The Design of Griffin: A Common Prototyping Language
Final technical rept. 1 Oct 1990-30 Sep 1991
NEW YORK UNIV NY
Pagination or Media Count:
The objective of the Griffin project at NYU is the design of a language, called Griffin, for prototyping large software systems. The success and cost-effectiveness of prototyping depends on, among other things, a prototyping language that demonstrates expressiveness, flexibility, and conciseness. Griffin is intended to satisfy these requirements. The NYU approach to the design of Griffin based on the premise that the prototyping of large software systems can be performed more efficiently in a language that is specifically designed to support software experimentation. This approach reflects experience with the AdaEd translator written in SETL at NYU the first validated ADA implementation and other medium-scale prototyping experiments. The most important requirement of a prototyping language is that it provide the means to express the essential content of an algorithm, while permitting lower- level implementation details to be supplied by the system. Another basic requirement is that the language be easy to use and understand, so that program construction, debugging, and redesign are facilitated. An informal measure of the power of the language is the compactness of programs compared with their implementation in a production language, though this is certainly not the only measure.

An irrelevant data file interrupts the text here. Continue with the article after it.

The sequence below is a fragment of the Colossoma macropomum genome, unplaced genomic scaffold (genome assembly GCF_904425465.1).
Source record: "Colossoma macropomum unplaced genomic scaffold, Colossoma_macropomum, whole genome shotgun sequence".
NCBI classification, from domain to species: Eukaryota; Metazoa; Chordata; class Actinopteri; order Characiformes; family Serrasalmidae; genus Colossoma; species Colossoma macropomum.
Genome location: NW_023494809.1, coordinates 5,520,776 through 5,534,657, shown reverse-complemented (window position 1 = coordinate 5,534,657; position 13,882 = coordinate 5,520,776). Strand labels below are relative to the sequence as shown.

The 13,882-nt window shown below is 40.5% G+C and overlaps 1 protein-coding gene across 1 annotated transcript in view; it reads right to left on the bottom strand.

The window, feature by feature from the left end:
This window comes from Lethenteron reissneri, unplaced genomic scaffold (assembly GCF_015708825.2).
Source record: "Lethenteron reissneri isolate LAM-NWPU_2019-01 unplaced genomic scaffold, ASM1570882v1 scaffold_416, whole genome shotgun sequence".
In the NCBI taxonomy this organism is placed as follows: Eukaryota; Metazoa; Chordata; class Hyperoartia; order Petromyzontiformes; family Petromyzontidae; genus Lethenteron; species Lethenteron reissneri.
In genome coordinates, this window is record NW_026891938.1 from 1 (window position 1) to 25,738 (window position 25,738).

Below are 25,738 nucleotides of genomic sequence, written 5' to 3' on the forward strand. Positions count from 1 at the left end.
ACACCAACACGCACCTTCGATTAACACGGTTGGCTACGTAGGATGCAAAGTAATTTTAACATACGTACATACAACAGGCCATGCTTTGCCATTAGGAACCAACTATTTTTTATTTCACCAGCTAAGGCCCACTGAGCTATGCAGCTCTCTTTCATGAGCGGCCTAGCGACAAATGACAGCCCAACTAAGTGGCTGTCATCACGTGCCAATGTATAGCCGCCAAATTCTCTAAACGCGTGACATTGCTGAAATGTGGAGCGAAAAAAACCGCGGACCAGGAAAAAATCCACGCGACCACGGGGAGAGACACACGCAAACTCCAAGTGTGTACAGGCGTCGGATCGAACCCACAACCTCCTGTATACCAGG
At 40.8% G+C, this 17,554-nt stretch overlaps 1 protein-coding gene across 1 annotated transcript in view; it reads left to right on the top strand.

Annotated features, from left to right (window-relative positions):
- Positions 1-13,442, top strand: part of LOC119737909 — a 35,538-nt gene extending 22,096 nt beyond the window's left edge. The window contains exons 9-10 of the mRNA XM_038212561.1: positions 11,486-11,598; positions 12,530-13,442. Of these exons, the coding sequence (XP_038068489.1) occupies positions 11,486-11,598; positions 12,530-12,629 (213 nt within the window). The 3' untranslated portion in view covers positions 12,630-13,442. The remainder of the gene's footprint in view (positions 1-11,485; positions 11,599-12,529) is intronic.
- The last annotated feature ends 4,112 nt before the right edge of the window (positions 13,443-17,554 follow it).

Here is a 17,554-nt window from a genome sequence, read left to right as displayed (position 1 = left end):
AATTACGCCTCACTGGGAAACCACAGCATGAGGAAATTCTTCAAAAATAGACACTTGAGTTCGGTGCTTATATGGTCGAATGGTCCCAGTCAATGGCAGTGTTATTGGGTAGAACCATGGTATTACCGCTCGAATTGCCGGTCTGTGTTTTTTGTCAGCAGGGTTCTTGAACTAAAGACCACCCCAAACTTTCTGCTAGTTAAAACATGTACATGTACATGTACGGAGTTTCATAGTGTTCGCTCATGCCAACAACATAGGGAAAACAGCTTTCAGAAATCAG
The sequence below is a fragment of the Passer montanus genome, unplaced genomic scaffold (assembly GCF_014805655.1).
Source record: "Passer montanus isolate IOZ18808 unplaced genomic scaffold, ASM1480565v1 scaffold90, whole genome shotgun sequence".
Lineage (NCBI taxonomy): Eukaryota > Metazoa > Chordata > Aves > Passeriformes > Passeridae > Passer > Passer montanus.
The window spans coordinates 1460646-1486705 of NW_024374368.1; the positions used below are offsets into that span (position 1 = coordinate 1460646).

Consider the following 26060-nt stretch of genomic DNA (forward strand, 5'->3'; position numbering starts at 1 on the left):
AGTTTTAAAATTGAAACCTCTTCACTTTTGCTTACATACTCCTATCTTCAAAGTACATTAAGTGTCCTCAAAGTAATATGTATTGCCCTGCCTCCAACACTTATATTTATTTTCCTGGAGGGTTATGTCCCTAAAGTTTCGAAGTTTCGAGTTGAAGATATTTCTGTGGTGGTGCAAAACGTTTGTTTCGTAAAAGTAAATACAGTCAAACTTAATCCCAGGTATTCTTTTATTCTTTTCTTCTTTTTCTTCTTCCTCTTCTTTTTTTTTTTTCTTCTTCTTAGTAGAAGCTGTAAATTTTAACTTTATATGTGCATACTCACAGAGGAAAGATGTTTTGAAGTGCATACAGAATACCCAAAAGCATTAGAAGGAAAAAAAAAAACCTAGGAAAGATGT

- Computer Programming and Software